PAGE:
Myriam Oliver was an avid runner and the caretaker of three sons (one of which is autistic) and an ill mother-in-law.
She simply didn’t have time to worry about a small lump in her neck. How could she? She was two months into training for her third marathon.
It was an unusual chain of events that brought Myriam to the emergency room one day in November 2009.
She had been at a neighbor’s house when her friend’s dog gave her, “a tiny little bite on the wrist.” That tiny bite required her to be hospitalized for five days to receive intravenous antibiotics.
While there, she asked the physician if he could finally look at the lump on her neck, which was now “about the size of a quarter.” He ordered a needle biopsy and shortly thereafter Myriam was discharged.
What happened next not only put a halt on her training, but also changed life as the Oliver family knew it.
About a week after her discharge, Myriam received a letter from her primary care physician. “My first thought was this couldn’t be right!”
The letter was a referral to an oncologist for possible lymphoma, a cancerous tumor in the lymph nodes in her neck. (Lymphoma affects the immune system and her physician believes her reaction to the dog bite became so severe because her body could no longer fight off infection.)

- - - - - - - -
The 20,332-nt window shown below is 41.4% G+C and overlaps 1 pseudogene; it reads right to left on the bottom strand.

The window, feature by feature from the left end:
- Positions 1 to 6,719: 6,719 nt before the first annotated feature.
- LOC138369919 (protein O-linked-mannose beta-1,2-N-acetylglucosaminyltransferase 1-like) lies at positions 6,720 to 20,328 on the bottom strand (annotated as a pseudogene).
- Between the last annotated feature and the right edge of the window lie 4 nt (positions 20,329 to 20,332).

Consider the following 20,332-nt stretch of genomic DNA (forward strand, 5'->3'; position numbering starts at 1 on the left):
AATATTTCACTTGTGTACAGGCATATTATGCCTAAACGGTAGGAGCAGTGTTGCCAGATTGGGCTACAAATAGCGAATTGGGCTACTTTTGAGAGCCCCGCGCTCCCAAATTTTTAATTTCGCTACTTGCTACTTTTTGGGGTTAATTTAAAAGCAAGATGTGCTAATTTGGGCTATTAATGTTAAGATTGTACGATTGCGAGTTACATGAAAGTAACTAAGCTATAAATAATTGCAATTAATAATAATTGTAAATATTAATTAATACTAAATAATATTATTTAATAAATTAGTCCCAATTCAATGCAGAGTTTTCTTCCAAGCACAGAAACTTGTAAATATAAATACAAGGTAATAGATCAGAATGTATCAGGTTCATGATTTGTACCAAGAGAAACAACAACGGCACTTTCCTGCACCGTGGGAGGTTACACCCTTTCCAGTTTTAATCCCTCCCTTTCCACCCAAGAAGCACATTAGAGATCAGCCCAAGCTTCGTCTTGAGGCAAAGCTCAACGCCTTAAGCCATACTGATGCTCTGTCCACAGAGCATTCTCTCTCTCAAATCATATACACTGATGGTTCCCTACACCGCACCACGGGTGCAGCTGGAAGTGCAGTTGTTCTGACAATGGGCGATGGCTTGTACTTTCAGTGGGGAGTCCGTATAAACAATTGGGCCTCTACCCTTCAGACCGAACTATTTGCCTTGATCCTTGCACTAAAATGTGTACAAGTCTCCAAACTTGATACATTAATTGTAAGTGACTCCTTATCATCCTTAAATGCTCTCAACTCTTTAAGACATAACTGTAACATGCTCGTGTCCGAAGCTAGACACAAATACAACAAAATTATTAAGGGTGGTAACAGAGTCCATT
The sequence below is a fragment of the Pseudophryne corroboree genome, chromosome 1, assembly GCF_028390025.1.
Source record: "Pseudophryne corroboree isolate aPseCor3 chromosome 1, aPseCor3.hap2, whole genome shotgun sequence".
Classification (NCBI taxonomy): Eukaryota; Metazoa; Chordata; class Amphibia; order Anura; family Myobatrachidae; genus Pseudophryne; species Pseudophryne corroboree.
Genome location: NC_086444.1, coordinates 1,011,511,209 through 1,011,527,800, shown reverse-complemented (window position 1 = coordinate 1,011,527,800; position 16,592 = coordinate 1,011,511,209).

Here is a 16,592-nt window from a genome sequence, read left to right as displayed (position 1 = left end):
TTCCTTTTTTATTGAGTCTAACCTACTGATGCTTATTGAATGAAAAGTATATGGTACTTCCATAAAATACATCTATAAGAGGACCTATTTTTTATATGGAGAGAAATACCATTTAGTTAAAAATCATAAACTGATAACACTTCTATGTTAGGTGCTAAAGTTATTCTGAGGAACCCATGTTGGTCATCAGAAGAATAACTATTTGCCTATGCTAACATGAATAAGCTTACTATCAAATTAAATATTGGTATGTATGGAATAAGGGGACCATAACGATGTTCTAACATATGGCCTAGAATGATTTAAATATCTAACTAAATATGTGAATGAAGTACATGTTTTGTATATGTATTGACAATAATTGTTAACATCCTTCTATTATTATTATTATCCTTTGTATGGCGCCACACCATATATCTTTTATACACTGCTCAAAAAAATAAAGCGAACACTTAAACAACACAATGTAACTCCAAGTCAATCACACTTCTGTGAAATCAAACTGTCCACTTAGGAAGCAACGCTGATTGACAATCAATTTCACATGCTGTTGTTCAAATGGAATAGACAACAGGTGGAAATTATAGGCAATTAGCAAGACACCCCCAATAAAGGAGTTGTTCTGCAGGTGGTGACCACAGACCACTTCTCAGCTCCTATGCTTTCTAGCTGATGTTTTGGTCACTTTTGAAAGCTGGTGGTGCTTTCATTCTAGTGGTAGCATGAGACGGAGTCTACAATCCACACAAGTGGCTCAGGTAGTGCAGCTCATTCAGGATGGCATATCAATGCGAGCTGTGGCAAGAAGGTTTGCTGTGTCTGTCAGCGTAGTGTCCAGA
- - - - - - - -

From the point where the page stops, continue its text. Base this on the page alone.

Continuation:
One Sunday, Myriam shared her diagnosis with friends at church.
She then spoke to a woman whose husband and sister-in-law were both patients of Robert Nagourney, MD.
She learned, “Not every prescription is for every person.” And that it was important to have the least amount of toxins in your body.
Her friend explained about functional profiling testing (EVA-PCD®) and how it determines which drug or combination of drugs would be most effective in treating her lymphoma.
He convinced her to call Rational Therapeutics (now Nagourney Cancer Institute), where Dr. Nagourney is the medical director. Myriam is glad she did.
“It was more personal and I didn’t feel like I was in an assembly line like I had at previous appointments,” said Myriam.
She went on to have six rounds of the chemotherapy that assay results recommended.
She has been chemo-free since June 2010.
“When you have a life-threatening illness you want to be given the best chances,” said Myriam. “Having the EVA-PCD functional profiling assay gave me peace-of-mind that I was taking the right chemo for me.”
In February, she ran and finished the Surf City USA 2011 marathon. “I am the type of person that just doesn’t quit,” she said.